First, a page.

This tutorial covers digitising your archive images. You could send off your photographs to an external company, who will digitise and retouch for you. This can cost quite a lot, and there’s always the danger of them losing the originals.
You could also take a digital photograph of your image, but it comes with its own set of problems such as dealing with reflections, capturing at the wrong angle and blur.
The best option is often to scan the images yourself.
How to Scan Your Own Images
If you want to digitise your images, then you’ll need a high quality flatbed scanner; these aren’t too expensive these days and often come combined with a printer.
Before you scan, make sure that the photo is as clean as it can be, so remove any dust or fluff that might have stuck. You can use a dry cloth, and a hand blower helps too. You’ll also want to clean the glass plate on the scanner, but be careful not to scratch it.
Select the Resolution
Next, make sure that your scanner is set for the highest resolution it can scan. Mine is 600 dpi, but 300 dpi is also fine, although obviously this will partly depend on the size of your original image. If you need to work out the resolution yourself, because some scanners ask for that, then divide the print size that you’re aiming for by the size of the original, and then multiply that by 300.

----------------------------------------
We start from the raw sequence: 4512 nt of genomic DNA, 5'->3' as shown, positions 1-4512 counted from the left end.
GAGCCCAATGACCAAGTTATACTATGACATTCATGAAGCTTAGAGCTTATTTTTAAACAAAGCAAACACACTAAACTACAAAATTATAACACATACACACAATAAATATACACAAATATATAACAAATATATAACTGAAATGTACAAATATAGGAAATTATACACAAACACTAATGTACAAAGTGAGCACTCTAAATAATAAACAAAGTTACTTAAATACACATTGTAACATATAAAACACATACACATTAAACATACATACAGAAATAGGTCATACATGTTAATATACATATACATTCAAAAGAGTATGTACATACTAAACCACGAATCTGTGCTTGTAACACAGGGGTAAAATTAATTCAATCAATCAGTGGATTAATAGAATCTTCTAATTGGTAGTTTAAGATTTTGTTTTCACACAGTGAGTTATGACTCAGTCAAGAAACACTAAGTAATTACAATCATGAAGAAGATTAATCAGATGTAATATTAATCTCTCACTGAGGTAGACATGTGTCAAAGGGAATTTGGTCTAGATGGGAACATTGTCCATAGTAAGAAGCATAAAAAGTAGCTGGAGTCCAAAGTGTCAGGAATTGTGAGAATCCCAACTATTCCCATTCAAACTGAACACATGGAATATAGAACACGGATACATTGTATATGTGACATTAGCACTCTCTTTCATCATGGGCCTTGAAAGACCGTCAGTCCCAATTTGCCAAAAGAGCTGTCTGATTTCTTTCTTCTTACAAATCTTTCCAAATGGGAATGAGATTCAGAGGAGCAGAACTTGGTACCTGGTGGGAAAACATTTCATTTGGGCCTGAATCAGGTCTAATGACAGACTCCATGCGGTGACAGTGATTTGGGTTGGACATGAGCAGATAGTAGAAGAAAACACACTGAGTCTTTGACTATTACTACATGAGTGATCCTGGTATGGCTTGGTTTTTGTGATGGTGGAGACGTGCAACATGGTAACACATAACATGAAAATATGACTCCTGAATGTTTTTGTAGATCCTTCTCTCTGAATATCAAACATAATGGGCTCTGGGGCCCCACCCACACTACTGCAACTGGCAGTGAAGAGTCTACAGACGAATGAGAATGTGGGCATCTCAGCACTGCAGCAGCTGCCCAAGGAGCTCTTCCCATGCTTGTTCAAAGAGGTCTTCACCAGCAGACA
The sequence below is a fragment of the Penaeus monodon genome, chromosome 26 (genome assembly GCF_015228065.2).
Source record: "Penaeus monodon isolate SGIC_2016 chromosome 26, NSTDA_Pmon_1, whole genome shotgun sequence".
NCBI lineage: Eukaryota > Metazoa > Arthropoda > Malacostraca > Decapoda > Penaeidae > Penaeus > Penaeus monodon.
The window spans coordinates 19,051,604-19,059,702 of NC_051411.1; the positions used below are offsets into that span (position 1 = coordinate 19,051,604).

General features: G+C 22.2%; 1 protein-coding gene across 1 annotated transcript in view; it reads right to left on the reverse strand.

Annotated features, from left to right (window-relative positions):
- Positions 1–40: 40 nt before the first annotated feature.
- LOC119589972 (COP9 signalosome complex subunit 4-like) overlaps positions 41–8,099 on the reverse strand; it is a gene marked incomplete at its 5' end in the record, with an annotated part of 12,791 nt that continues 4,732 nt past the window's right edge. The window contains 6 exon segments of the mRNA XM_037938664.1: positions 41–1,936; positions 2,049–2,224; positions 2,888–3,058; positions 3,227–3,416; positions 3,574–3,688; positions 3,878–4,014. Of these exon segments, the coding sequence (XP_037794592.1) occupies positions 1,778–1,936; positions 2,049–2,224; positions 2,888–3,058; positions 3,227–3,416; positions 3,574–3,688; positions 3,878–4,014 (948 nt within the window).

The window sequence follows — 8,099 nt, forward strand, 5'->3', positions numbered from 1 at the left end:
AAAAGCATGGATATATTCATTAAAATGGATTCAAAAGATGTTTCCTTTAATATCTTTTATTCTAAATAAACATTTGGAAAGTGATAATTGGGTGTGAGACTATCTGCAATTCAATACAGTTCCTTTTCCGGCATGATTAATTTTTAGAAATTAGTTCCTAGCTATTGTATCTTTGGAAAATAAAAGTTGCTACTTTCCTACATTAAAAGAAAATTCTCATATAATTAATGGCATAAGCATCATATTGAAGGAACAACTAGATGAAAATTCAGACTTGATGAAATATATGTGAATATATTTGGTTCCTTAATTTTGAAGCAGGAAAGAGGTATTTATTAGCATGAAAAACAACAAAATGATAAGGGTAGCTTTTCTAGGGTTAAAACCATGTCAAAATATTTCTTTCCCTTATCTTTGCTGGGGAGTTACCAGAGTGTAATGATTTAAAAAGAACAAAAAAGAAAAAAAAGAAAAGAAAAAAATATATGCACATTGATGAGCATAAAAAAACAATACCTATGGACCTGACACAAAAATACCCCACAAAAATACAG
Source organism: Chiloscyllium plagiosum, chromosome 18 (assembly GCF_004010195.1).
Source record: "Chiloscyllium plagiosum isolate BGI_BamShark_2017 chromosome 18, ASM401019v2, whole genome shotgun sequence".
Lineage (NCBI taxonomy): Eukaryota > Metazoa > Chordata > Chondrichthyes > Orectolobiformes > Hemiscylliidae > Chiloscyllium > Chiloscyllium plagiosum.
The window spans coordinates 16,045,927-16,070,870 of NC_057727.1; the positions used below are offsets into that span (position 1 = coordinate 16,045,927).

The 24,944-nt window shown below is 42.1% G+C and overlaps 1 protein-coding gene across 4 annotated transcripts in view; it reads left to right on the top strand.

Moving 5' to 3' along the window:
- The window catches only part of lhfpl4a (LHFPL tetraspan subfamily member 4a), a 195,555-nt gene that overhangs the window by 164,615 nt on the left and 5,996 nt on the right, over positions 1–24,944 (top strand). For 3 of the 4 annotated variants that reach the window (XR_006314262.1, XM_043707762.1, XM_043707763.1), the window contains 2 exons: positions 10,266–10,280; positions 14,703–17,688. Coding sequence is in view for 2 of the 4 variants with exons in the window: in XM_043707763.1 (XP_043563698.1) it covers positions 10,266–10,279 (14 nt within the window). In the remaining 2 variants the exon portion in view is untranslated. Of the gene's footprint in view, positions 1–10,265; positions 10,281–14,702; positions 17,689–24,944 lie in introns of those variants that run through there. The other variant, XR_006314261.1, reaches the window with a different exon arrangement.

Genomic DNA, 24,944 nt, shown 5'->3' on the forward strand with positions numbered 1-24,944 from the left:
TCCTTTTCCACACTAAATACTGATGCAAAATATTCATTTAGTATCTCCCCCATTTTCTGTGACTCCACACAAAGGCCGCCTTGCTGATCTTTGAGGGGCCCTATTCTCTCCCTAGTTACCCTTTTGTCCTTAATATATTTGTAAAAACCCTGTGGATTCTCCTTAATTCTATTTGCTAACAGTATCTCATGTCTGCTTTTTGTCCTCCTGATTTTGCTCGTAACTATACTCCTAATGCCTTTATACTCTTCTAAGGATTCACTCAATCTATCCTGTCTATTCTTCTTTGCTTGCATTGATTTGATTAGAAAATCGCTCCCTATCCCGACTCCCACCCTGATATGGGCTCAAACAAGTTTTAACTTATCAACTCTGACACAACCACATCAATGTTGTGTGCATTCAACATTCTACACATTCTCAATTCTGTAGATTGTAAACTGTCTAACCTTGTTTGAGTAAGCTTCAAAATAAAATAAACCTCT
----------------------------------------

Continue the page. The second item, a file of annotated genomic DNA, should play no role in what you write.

If you’re scanning ripped or torn images, place them on the scanner bed without them touching or overlapping. Once scanned, save the image as a TIFF or JPEG at the highest quality you can with no compression.
Now you have your image scanned in and ready to be worked on. In the next tutorial, we’ll work on adding meaningful metadata to your digital files.
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